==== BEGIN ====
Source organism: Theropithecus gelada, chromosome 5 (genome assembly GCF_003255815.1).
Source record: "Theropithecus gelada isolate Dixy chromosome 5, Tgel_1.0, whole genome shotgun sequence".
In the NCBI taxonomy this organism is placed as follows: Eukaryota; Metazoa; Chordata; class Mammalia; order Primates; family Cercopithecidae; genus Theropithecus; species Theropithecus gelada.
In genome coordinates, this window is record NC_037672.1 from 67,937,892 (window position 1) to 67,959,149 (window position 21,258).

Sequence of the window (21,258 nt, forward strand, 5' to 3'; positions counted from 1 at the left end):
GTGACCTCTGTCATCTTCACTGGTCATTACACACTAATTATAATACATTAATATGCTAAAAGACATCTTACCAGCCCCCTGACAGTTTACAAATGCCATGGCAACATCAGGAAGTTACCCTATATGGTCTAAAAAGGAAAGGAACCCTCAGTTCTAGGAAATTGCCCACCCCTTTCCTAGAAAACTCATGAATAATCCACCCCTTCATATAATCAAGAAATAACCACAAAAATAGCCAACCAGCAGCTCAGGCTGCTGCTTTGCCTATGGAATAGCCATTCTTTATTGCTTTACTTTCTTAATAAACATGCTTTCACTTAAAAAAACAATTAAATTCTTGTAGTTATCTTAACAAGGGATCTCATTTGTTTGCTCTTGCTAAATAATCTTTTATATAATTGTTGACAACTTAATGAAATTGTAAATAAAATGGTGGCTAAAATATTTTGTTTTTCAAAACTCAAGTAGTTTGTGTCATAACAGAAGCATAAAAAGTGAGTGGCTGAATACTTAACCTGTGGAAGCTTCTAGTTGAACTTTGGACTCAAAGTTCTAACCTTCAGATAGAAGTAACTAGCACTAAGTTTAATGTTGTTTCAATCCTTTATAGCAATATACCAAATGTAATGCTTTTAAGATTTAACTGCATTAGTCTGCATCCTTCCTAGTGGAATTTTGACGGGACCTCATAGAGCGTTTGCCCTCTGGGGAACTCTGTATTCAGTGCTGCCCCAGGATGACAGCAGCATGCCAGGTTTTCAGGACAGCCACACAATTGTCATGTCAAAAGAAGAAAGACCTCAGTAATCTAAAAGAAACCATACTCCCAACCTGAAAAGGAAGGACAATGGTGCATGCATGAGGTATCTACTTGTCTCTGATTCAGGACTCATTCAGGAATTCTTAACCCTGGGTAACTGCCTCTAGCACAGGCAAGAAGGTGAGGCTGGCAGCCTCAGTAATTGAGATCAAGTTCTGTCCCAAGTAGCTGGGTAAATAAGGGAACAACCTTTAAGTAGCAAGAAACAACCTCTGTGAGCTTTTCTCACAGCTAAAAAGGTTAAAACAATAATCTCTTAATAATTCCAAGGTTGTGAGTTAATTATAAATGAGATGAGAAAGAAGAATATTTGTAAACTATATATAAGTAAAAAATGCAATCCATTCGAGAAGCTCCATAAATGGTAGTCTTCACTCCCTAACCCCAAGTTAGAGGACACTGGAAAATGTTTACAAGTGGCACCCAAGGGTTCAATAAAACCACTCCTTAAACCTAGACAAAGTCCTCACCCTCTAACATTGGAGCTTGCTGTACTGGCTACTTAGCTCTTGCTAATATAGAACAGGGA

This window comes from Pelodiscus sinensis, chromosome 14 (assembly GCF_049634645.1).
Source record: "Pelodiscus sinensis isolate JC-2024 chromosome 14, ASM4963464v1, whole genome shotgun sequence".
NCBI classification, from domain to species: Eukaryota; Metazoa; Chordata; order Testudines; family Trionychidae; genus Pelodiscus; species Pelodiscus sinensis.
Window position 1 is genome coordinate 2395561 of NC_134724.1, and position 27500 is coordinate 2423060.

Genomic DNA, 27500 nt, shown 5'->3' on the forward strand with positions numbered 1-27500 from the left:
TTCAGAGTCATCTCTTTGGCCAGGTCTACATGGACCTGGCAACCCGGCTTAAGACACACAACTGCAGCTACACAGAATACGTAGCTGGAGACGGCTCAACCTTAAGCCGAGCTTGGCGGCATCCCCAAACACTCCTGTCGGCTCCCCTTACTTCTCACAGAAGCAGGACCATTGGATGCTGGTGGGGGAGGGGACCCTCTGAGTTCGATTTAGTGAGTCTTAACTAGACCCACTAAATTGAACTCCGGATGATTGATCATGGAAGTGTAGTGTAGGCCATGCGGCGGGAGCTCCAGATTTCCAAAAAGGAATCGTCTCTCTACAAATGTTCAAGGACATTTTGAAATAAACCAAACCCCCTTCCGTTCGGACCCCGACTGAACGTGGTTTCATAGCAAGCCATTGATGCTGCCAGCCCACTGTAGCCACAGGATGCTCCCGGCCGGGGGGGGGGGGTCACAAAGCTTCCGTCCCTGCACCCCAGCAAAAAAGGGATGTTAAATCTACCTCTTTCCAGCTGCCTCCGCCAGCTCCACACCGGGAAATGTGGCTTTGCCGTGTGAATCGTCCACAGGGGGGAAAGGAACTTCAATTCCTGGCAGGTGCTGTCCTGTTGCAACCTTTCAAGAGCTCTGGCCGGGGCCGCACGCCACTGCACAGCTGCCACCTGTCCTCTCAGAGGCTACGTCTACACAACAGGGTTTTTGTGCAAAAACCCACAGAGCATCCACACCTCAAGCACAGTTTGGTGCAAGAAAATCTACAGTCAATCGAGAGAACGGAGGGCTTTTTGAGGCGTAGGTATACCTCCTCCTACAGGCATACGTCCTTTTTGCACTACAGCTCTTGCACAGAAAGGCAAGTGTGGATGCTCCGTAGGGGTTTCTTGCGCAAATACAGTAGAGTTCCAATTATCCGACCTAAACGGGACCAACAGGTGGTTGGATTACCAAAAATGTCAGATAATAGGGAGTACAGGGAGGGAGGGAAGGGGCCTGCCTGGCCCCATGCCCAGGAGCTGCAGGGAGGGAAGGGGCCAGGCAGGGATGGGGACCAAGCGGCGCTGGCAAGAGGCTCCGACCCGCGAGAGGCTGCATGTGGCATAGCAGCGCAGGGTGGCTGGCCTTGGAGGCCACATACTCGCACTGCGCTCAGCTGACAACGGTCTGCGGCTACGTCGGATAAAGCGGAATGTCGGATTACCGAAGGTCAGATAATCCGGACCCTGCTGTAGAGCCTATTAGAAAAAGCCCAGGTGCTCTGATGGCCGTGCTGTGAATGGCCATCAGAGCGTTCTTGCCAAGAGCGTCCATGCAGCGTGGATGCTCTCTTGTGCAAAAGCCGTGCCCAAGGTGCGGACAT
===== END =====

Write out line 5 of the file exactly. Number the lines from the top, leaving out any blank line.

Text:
Sequence of the window (21,258 nt, forward strand, 5' to 3'; positions counted from 1 at the left end):